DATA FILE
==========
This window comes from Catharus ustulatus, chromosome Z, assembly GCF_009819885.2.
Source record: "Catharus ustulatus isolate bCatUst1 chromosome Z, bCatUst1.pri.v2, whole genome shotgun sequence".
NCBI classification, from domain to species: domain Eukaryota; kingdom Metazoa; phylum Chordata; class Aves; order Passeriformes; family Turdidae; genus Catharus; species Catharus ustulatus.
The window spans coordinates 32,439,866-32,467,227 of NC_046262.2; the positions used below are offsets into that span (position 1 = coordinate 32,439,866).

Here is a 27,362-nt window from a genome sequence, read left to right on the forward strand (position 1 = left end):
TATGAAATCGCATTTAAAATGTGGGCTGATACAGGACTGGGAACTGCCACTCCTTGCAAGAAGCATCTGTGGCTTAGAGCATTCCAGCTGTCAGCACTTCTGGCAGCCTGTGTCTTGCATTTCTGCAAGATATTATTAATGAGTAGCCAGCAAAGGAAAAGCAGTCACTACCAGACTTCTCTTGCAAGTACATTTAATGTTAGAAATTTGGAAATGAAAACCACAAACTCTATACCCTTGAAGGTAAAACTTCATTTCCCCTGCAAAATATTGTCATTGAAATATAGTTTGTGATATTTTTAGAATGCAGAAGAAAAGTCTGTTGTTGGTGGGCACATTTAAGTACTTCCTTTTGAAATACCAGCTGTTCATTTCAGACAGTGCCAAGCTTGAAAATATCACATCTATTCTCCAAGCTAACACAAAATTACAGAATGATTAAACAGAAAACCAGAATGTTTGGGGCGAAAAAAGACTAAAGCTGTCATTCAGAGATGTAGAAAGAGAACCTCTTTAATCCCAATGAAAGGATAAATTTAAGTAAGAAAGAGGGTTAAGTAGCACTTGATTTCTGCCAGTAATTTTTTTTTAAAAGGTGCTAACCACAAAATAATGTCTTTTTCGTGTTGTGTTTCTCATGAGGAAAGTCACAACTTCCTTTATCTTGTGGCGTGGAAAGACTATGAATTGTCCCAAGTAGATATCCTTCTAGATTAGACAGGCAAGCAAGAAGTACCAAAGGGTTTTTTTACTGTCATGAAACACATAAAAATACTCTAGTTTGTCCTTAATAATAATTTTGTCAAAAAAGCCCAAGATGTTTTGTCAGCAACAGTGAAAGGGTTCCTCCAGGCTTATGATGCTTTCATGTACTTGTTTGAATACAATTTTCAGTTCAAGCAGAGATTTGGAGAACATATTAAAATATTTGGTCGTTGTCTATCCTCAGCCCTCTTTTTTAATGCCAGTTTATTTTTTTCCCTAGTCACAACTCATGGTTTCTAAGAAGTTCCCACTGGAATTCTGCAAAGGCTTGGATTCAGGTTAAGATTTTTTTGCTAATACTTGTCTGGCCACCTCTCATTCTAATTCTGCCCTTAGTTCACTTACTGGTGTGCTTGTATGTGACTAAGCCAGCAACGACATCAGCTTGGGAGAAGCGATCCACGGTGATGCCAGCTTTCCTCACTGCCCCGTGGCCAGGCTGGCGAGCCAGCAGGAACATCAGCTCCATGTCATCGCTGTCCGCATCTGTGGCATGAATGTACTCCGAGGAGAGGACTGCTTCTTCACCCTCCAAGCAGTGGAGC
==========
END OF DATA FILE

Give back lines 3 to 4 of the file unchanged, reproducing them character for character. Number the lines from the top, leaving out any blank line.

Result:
NCBI classification, from domain to species: domain Eukaryota; kingdom Metazoa; phylum Chordata; class Aves; order Passeriformes; family Turdidae; genus Catharus; species Catharus ustulatus.
The window spans coordinates 32,439,866-32,467,227 of NC_046262.2; the positions used below are offsets into that span (position 1 = coordinate 32,439,866).